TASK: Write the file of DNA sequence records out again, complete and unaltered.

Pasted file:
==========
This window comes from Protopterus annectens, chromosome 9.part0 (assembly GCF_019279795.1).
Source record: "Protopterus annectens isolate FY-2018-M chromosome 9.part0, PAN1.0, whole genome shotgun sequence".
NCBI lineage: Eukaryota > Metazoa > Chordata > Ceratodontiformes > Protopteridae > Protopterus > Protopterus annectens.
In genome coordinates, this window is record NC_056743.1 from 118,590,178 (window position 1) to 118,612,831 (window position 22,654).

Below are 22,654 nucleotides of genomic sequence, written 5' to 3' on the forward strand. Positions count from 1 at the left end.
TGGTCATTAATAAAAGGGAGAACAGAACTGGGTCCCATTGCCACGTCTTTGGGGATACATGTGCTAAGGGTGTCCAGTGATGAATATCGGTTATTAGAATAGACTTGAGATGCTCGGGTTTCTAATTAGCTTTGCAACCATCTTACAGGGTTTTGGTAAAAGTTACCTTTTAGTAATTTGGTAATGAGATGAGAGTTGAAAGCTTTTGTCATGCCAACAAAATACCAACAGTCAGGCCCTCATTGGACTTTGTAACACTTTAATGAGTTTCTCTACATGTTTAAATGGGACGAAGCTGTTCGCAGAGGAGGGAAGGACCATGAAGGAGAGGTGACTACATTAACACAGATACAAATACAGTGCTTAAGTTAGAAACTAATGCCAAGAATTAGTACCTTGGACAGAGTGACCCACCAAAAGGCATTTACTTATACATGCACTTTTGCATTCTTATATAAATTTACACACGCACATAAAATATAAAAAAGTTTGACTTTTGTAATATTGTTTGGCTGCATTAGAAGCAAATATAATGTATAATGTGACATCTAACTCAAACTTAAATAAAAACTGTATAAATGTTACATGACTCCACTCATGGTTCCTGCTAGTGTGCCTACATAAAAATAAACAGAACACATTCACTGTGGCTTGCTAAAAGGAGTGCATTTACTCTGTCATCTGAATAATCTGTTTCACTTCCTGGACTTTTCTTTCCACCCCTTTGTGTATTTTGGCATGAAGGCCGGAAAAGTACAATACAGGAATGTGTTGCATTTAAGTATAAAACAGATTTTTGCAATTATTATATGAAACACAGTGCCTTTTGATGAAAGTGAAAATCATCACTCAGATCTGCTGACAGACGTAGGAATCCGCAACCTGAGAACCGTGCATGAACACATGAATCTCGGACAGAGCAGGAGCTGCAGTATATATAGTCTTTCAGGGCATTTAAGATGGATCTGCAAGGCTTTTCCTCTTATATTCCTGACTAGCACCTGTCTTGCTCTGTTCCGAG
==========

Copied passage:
This window comes from Protopterus annectens, chromosome 9.part0 (assembly GCF_019279795.1).
Source record: "Protopterus annectens isolate FY-2018-M chromosome 9.part0, PAN1.0, whole genome shotgun sequence".
NCBI lineage: Eukaryota > Metazoa > Chordata > Ceratodontiformes > Protopteridae > Protopterus > Protopterus annectens.
In genome coordinates, this window is record NC_056743.1 from 118,590,178 (window position 1) to 118,612,831 (window position 22,654).

Below are 22,654 nucleotides of genomic sequence, written 5' to 3' on the forward strand. Positions count from 1 at the left end.
TGGTCATTAATAAAAGGGAGAACAGAACTGGGTCCCATTGCCACGTCTTTGGGGATACATGTGCTAAGGGTGTCCAGTGATGAATATCGGTTATTAGAATAGACTTGAGATGCTCGGGTTTCTAATTAGCTTTGCAACCATCTTACAGGGTTTTGGTAAAAGTTACCTTTTAGTAATTTGGTAATGAGATGAGAGTTGAAAGCTTTTGTCATGCCAACAAAATACCAACAGTCAGGCCCTCATTGGACTTTGTAACACTTTAATGAGTTTCTCTACATGTTTAAATGGGACGAAGCTGTTCGCAGAGGAGGGAAGGACCATGAAGGAGAGGTGACTACATTAACACAGATACAAATACAGTGCTTAAGTTAGAAACTAATGCCAAGAATTAGTACCTTGGACAGAGTGACCCACCAAAAGGCATTTACTTATACATGCACTTTTGCATTCTTATATAAATTTACACACGCACATAAAATATAAAAAAGTTTGACTTTTGTAATATTGTTTGGCTGCATTAGAAGCAAATATAATGTATAATGTGACATCTAACTCAAACTTAAATAAAAACTGTATAAATGTTACATGACTCCACTCATGGTTCCTGCTAGTGTGCCTACATAAAAATAAACAGAACACATTCACTGTGGCTTGCTAAAAGGAGTGCATTTACTCTGTCATCTGAATAATCTGTTTCACTTCCTGGACTTTTCTTTCCACCCCTTTGTGTATTTTGGCATGAAGGCCGGAAAAGTACAATACAGGAATGTGTTGCATTTAAGTATAAAACAGATTTTTGCAATTATTATATGAAACACAGTGCCTTTTGATGAAAGTGAAAATCATCACTCAGATCTGCTGACAGACGTAGGAATCCGCAACCTGAGAACCGTGCATGAACACATGAATCTCGGACAGAGCAGGAGCTGCAGTATATATAGTCTTTCAGGGCATTTAAGATGGATCTGCAAGGCTTTTCCTCTTATATTCCTGACTAGCACCTGTCTTGCTCTGTTCCGAG